Portal:Heraldry


Welcome to the Heraldry and Vexillology Portal!

Flags of the Nordic countries
A herald wearing a tabard

Vexillology (from the Latin vexillum, a flag or banner) is the scholarly study of flags, including the creation and development of a body of knowledge about flags of all types, their forms and functions, and of scientific theories and principles based on that knowledge. Flags were originally used to assist military coordination on the battlefield, and have evolved into a general tool for signalling and identification, particularly identification of countries.

Heraldry encompasses all of the duties of a herald, including the science and art of designing, displaying, describing and recording coats of arms and badges, as well as the formal ceremonies and laws that regulate the use and inheritance of arms. The origins of heraldry lie in the medieval need to distinguish participants in battles or jousts, whose faces were hidden by steel helmets.

Selected coat of arms

Coat of arms of Singapore

The coat of arms of Singapore is the heraldic symbol representing the Southeast Asian island nation of Singapore. It was adopted in 1959, the year Singapore became self-governing within the British Empire. At the centre of the emblem is a red shield bearing a white crescent (a new moon, representing a rising young nation) and five white stars (representing various national ideals including multiculturalism). While the use of the coat of arms is restricted to the government, the symbol enjoys wide use on the national currency and state decorations, and appears on the cover of the national passport.(more...)

Selected flag

Flag of Kosovo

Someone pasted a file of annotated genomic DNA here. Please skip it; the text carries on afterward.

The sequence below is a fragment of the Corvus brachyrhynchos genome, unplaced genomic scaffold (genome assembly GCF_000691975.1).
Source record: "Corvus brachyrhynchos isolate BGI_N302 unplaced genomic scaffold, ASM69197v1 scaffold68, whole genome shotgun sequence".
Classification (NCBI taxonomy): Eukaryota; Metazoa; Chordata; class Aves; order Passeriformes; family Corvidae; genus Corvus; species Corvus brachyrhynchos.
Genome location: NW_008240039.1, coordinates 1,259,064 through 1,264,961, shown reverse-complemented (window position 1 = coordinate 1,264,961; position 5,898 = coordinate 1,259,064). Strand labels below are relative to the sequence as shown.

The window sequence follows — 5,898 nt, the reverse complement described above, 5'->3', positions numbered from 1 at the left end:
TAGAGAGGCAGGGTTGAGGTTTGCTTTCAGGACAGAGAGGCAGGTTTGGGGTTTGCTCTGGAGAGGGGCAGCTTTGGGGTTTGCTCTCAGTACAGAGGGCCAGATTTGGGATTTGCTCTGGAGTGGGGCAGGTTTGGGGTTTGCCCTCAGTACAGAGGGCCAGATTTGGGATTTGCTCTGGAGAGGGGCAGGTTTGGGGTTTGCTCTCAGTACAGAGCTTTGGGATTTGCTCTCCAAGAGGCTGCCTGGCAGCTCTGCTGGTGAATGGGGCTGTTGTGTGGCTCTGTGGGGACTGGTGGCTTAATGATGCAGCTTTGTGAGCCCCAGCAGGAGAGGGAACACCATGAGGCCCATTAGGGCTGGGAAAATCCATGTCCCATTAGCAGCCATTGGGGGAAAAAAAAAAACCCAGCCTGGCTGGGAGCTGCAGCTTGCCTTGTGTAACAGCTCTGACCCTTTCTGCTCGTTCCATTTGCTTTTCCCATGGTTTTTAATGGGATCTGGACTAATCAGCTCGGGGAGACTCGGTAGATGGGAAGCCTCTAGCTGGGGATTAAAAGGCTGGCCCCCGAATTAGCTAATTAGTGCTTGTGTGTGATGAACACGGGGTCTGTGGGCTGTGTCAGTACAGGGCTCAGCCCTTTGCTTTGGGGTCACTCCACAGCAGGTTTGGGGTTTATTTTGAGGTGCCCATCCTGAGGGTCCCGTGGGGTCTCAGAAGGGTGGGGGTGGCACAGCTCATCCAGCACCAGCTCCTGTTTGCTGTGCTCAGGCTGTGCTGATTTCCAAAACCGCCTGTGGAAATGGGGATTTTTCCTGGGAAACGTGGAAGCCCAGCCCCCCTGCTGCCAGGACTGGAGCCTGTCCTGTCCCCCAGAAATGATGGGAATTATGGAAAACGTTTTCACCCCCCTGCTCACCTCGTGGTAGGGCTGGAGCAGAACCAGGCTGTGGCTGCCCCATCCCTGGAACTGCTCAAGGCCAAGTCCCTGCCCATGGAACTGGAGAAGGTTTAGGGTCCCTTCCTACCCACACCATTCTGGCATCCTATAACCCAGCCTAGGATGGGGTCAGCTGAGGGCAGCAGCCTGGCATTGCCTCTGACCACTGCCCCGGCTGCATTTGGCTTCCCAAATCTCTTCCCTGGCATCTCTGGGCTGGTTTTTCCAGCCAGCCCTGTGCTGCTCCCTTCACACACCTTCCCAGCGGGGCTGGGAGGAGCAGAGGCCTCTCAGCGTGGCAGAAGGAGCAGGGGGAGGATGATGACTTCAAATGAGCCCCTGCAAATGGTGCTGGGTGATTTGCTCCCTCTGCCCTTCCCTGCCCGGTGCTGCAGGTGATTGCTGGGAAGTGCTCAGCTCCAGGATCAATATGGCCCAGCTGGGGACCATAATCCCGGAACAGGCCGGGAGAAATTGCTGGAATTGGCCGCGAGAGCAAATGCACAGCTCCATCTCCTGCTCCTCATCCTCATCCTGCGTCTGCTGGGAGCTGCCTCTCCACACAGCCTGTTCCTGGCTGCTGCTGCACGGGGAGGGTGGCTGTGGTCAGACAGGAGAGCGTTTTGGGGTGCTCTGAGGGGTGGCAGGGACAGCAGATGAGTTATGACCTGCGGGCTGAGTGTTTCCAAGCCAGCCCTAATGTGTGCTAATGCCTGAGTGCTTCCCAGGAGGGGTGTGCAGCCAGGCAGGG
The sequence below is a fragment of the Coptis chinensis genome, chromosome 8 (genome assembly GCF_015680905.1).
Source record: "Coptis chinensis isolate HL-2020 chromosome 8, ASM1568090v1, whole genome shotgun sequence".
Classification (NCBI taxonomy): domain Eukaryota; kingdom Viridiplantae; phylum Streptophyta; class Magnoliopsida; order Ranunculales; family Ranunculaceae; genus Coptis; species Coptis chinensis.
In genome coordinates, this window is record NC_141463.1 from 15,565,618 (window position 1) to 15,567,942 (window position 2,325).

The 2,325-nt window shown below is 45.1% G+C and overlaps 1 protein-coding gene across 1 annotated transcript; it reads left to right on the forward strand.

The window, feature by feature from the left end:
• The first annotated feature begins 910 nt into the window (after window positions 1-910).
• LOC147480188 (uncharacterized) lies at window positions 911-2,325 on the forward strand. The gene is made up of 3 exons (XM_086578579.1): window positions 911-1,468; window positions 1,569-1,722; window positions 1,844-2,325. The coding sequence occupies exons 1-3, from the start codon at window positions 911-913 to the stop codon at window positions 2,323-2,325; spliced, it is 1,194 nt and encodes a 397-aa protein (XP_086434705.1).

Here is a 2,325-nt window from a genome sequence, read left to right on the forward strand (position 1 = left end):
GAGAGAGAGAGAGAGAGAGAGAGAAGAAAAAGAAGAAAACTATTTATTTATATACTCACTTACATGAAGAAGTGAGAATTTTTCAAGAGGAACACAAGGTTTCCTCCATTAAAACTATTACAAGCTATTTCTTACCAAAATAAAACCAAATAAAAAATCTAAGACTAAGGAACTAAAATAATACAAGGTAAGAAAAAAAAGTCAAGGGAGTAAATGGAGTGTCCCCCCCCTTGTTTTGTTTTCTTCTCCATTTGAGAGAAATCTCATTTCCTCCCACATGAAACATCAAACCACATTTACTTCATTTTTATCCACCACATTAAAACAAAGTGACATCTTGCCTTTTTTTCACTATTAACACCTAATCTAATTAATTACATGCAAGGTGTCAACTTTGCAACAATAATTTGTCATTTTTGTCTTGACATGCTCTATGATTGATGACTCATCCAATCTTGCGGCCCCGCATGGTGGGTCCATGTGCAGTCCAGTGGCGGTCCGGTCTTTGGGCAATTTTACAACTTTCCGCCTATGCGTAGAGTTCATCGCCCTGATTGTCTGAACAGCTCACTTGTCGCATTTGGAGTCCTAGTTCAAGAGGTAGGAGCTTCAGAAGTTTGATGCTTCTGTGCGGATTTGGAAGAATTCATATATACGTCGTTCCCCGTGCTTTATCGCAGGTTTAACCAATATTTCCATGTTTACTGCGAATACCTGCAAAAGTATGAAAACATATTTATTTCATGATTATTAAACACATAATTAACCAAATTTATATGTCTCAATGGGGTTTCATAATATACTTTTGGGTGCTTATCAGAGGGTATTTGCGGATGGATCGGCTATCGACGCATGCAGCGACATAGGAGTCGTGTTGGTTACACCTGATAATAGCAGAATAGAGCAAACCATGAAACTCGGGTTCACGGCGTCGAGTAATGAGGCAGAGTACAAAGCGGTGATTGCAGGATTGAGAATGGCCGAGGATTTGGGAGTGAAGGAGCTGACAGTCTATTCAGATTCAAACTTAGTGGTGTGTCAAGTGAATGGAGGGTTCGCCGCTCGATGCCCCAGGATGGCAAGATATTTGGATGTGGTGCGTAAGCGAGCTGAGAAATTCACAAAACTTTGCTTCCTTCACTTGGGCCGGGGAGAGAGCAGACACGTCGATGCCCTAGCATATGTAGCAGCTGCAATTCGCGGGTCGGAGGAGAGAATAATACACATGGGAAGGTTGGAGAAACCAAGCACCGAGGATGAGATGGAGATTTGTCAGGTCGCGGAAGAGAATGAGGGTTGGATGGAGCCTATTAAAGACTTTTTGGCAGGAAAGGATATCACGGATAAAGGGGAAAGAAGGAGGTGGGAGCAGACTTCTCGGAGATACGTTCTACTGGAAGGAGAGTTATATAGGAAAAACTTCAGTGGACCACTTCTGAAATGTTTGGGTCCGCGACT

The flag of the Republic of Kosovo was adopted by the Assembly of Kosovo immediately following the declaration of independence of the Republic of Kosovo from Serbia on 17 February 2008. The flag is the result of an international design competition, organized by the United Nations-backed Kosovo Unity Team, which attracted 993 entries. Under the terms of the contest, all entries had to reflect the multi-ethnic nature of Kosovo, avoiding the use of the double-headed eagle or the use of solely red and black or red, blue and white color schemes. The now-used design is a variant of one proposal designed by Muhamer Ibrahimi. It shows six white stars in an arc above a golden map of Kosovo on a blue field. The stars symbolize Kosovo's six major ethnic groups. (more...)

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The arms of Cardinal Hoyos displayed in SS. Nome di Maria al Foro Traiano

Ecclesiastical heraldry is the tradition of heraldry developed by Christian clergy. Within the Roman Catholic Church, every bishop has his own personal coat of arms. The shield usually combines the bishop's personal attributes with those of his diocese, and may change if he is appointed to a different position. Around the shield are other elements corresponding to the position in the hierarchy, including the Roman galero (or gallero), the cross, the mitre and the crosier. With modifications, similar customs are followed by clergy in the Anglican Church, the Eastern Rite Catholic Churches, and the Orthodox Churches[disambiguation needed]. The Papal coat of arms has its own heraldic customs. (more...)

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A lithograph from 1876, showing the seals of the then-47 U.S. states and territories as well as the District of Columbia. Some of these seals have changed since this image was created.

Did you know...

  • ...that the current flag of Bhutan was introduced after it was noticed the previous square version didn't flutter like the flag of India?

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